What is Xena, if not a creature of supreme, nay godlike willfulness? Why does the character of Xena continue to compel and compound us? Xena is neither Good nor Bad, but rather exists in a realm of pure will, of pure spiritual power."The most spiritual human beings, as the strongest, find their happiness where others would find their destruction: in the labyrinth, in the severity towards themselves and others, in attempting; their joy lies in self-constraint…"
-- Friedrich Nietzsche, The Anti-Christ, pg.178
 The character of Xena is introduced to us as a malevolent, evil being. She not only commits acts of evil, but she revels in them as well. Gradually, Xena's character develops a new sensibility. She begins to understand that her former self was morally reprehensible. Yet, Xena does not ask Christian forgiveness for her past sins. Rather, she independently takes responsibility and strives to overcome the limitations of her former self. Throughout Xena's attempt to reclaim her soul, there exists a Sisyphus-like futility to her struggle. There is a persistent sense that, regardless of the magnitude of her transformation and putative redemption, ultimately her struggle will end in failure. Her soul will remain unsaved. How un-Christian and how very nihilistically Nietzschian.
 Morally, Gabrielle is a Christian. Depending upon which convoluted temporal landscape exists during that particular episode, the two intrepid adventurers lives pre-date Christianity. Thus, it is problematic to attempt to define either character in terms of contemporary religious ideas. Yet, the singularly Roman Catholic central theme of sin forgiveness is integral, both to Xena's psyche and to the relationship between the two women. Gabrielle cannot comprehend why Xena refuses to forgive herself for her past misdeeds. In LOCKED UP AND TIED DOWN, Gabrielle asks Xena to forgive herself. Xena replies, "Gabrielle, that's not for me. But I won't let that monster I used to be, the one that's sleeping so close to my head, destroy all the good I can do now." Xena refuses to forget her terrible acts, despite the pain that they cause her. It is for this reason that Xena can never truly attain happiness. Her pain is her strength, and her strength is her being.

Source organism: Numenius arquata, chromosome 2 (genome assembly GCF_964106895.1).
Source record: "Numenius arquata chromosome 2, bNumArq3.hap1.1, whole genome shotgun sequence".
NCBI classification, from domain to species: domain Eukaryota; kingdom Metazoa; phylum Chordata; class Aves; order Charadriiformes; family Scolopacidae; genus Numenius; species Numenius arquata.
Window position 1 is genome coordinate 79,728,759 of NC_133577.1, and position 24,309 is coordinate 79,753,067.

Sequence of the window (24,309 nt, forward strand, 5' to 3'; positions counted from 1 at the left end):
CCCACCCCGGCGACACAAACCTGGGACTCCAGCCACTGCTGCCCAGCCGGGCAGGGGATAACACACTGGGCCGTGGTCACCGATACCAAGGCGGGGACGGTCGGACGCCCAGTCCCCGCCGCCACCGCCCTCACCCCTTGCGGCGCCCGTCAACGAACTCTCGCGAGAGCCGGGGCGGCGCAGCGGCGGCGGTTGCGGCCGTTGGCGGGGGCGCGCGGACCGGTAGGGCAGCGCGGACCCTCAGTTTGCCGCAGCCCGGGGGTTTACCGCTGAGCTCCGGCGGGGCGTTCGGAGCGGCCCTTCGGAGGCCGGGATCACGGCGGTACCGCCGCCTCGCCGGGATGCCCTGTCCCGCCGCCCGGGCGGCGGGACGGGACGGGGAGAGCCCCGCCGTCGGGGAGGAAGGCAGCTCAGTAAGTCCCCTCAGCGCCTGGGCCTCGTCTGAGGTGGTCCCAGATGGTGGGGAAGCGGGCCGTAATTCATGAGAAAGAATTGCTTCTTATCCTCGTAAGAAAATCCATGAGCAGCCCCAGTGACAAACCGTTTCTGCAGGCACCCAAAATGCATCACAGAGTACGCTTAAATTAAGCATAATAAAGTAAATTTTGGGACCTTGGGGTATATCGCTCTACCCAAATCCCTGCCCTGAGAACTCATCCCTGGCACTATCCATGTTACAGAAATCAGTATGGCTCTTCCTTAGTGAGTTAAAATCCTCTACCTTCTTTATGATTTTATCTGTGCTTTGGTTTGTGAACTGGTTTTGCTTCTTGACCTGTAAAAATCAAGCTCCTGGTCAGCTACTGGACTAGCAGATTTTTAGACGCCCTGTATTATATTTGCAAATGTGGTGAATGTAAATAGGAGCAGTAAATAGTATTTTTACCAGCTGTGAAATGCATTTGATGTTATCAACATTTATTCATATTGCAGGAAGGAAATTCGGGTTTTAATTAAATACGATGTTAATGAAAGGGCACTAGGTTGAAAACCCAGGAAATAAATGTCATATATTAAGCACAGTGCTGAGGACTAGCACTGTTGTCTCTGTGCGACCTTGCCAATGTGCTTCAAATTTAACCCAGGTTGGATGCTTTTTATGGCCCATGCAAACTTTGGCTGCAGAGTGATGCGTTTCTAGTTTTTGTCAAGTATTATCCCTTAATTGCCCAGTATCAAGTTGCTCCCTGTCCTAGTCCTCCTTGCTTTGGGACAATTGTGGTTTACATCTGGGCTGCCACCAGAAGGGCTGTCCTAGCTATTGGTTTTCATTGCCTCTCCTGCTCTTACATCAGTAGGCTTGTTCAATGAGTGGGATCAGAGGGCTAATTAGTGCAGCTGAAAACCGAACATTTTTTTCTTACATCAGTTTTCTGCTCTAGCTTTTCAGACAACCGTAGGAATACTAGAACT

The Struggle"He that strives with all his power, him we can save."
--not Nietzsche, but rather a German cousin in thought, Johannes Wolfgang Goethe
 It is Xena's struggle and her spiritual anguish that fascinates the observer."Good and evil have been engaged in a fearful struggle on Earth for thousands of years; and though the latter value has certainly been on top for a long time, there are still places where the struggle is as yet undecided."
-- Friedrich Nietzsche, On the Genealogy of Morals, pg. 52
 Xena mirrors this Herculean battle within her own soul. The Greek words meaning "evil" and "fascination" are the same. A significant aspect of Xena's character is evil in nature and this accounts for much of her fascination as a personality. There exists a mystical union between Xena's darkness and her strength. The two elements are inextricably bound.
 By way of comparison, Gabrielle is more admirable and morally valid. Yet, she is nonetheless a far less compelling character study. Nietzsche, through his advancement of the dialectically opposed principles of the Dionysian and Apollonian, was foremost obsessed by ethical more than moral themes. It is suggested that Xena is also more inclined towards subjective ethics. Nietzsche essentially asserted that all moral values were imposed and not intrinsic to human nature. Xena seems also to incorporate this mutable, pragmatic attitude towards spiritual issues. Even whilst tangling with clearly morally bankrupt warlords such as Draco, Xena tends to deal in the currency of fairness, rather than moral judgment.
The Strength"What does not kill me makes me stronger."
-- Friedrich Nietzsche, Twilight of the Idols, pg.23